Long exposure photography for beginners

Do you love long exposure photography? And do you want to learn how to do it? This post is for you! Lately, we have been loving playing with our camera and take long exposure shots! Especially for landscapes photos, ocean, and waterfalls! Here you have two examples: the first photo is a long exposure and the second one has a quick shutter speed! Taking long exposure shots gives a smooth effect to the water. It’s also amazing for city shots by night if you want to create light trails! Here are a few tips to help you create long exposure shots!

Long exposure photography for beginners

1 Use a tripod

When you are taking long exposure shots, you will absolutely need a tripod. The main reason is that you will have to set up the shutter speed very low to make this smooth effect. So you need the camera to not move at all to not have a totally blurred photo. The only thing we want to be blurred and smooth is the water or the lights and not the whole photo!

2 Get ND filters

Also, if you want to take long-exposure shots during the day, you will need ND filters. They are used to reduce the amount of light that reaches the sensor by a certain amount of stops. If you don’t have ND filters, you won’t be able to reduce your shutter speed enough. Even at the lowest ISO and smaller aperture.

There are many different kinds of ND filters. But there are basically two types of filters: crew-in-filters and square filters using a filter holder. Each of them has its advantages and disadvantages. A 2-stop filter reduces the amount of light by 2 stops. This means that you have to multiply the needed exposure by 4.

When it comes to the ND filter itself, you can get them in many different strengths, usually going from 2-stop filters to 15-stop filters. A 2-stop filter reduces the amount of light by 2 stops, meaning you multiply the needed exposure time by 4. A 15-stop filter similarly reduces the amount of light by 15 stops, so increasing exposure time by 2 15.

3 Analyze the weather

A sunny afternoon is great for having a sunbath on the beach but not for taking long exposure shots! All photos should be taken with a soft light but more particularly long exposure shots! Indeed, to take a great long exposure shot, you need to have a sky with some clouds and the sun must be hidden or at least very soft.

4 Compose your shot

Long exposure photography is harder than taking a short exposure shot. You need to know that the final result will be totally different from what you can see with your own eyes. You have to think about a harmonious composition and imagine the movement of the sea, the water, the clouds or the lights on the final result. Indeed, you need to have in mind the photo before you create it. Try to focus on lines, textures, light, and shadow

Also, try to not include the sun in your shot because its movement will create an area of overexposure and it would be impossible to fix it in post-production. If it is not possible, wait for the sun to be hidden behind a cloud.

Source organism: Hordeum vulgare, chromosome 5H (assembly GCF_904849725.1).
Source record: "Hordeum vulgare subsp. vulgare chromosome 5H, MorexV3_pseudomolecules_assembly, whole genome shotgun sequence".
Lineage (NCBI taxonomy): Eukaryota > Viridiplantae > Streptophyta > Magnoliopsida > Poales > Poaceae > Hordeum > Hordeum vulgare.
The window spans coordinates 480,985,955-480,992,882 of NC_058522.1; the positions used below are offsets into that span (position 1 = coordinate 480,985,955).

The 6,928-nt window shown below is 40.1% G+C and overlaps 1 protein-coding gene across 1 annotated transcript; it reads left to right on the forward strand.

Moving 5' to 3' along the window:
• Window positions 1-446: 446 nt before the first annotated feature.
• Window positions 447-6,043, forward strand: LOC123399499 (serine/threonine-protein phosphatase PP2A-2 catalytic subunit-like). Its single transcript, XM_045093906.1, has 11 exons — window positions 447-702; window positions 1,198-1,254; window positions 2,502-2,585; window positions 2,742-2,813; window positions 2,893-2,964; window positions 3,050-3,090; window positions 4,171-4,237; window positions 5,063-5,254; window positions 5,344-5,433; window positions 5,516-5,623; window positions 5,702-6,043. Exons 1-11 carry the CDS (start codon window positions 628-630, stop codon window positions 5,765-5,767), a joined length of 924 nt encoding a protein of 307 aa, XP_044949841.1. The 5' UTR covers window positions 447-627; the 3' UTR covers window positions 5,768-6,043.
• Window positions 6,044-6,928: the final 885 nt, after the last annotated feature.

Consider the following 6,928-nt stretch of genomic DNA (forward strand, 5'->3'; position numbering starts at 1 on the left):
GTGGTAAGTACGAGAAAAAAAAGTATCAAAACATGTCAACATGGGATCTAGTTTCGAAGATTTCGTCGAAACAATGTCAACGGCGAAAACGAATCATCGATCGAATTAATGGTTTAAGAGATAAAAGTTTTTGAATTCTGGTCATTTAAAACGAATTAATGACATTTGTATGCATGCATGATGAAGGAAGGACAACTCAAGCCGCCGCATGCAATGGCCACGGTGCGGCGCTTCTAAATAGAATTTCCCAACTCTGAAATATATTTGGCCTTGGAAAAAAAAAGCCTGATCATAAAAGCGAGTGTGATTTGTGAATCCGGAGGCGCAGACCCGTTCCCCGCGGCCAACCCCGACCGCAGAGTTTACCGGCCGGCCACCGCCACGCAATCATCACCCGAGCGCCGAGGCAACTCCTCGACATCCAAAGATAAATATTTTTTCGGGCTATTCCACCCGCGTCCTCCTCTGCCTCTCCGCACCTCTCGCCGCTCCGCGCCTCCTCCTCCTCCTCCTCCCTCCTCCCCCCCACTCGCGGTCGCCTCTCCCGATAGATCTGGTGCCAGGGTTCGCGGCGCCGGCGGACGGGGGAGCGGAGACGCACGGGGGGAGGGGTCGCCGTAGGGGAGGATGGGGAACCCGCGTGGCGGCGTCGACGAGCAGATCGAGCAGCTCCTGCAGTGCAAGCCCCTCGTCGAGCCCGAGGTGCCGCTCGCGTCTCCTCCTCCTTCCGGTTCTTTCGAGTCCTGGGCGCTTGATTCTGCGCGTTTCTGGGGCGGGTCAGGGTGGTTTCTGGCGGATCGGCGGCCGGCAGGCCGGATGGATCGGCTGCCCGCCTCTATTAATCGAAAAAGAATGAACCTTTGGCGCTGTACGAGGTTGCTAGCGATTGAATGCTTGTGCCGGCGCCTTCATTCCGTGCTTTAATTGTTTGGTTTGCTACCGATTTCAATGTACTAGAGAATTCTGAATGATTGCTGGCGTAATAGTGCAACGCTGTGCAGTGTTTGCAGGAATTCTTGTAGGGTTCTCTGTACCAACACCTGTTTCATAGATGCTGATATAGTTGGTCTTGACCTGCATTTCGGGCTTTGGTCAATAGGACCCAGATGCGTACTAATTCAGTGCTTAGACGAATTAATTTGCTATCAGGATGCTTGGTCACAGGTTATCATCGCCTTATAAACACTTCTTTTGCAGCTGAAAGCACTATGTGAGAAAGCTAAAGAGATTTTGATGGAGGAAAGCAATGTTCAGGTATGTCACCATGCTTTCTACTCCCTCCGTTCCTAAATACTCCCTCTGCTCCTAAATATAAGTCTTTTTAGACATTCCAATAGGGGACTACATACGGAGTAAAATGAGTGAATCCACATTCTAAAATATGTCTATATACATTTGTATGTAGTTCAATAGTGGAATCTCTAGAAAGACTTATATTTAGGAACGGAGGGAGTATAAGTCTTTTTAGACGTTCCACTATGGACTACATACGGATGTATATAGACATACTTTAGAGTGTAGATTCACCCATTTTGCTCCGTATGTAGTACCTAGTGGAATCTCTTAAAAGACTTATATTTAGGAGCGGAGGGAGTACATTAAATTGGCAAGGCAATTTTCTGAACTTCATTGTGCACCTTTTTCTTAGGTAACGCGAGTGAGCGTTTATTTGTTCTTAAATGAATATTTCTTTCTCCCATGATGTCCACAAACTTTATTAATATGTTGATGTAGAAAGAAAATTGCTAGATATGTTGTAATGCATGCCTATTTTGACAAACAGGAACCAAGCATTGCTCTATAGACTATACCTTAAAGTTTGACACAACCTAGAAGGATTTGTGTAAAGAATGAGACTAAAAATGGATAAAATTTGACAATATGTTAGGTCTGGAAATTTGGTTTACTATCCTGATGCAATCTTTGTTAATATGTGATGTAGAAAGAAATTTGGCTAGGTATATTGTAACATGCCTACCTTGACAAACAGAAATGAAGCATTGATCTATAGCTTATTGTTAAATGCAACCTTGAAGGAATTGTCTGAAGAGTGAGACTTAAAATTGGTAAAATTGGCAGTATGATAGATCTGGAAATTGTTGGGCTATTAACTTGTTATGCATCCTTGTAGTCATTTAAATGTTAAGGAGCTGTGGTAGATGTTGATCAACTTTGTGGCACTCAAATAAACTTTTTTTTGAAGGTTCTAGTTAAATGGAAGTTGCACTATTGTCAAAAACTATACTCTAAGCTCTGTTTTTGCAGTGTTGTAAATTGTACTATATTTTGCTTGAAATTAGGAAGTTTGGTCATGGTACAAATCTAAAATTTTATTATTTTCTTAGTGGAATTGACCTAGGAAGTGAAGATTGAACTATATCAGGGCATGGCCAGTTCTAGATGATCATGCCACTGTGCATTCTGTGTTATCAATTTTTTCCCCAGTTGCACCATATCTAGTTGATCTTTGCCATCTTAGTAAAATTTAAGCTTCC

5 Focus on the subject

When you have composed the photo, you have to focus on the subject (a person, an animal). Don’t forget to do it because the subject could be blurred and the water or the lights would be shaped. If you are using manual mode, it’s perfect. If you are using the autofocus, make sure your camera will maintain the focus during the capture of the shot.

6 Set up the exposure

You have to set up your camera to manual mode or aperture priority. Indeed, as the shutter speed will be really low, much light will enter the camera. So you have to adjust the exposure to not have an overexposed shot. Next, you have to set the aperture to the best value according to the scene. For landscape shots, I can suggest between f/8 and f/10. First, take a test shot to see how it works. You need to adjust to find the best exposure. For that, click the histogram. When the test shot is a success, keep in mind the shutter speed you used for that shot. Read this post to learn “how to set up your camera in manual mode?

To calculate the exposure time after the ND filter is really easy. You just have to double your exposure time as many times as your filter blocks stop. For example, for a 3 stop filter, you multiply by 8 (23), for a 10 stop filter by 1024 (210). Easy right?

7 Taking the shot

It’s finally time to take the shot! ISO should remain as low as possible and since you’re using a tripod that should be around 100. When you are using a 10 stop filter, or a filter dark enough to require a shutter speed of more than 30 seconds, set your shutter speed to “Bulb”. In a few words, Bulb mode keeps the shutter open as long as the trigger is pressed. This is why you want a shutter release. Pressing the camera trigger for minutes will lead to a blurry image. This means you can use as long of a shutter speed as you want, either it’s 1 second or 10 hours.

You are ready for long exposure photography!

You are now ready to take long exposure shots! Now, you can now nail city shots, ocean, or waterfalls shots! Don’t forget to read our post about “10 tips to improve your photos!” and follow our next adventures on Instagram @chiarabarrasso @jelafaille



  1. Elton
    1 June 2020 / 10 h 13 min

    Great Content. Thank you for sharing this.

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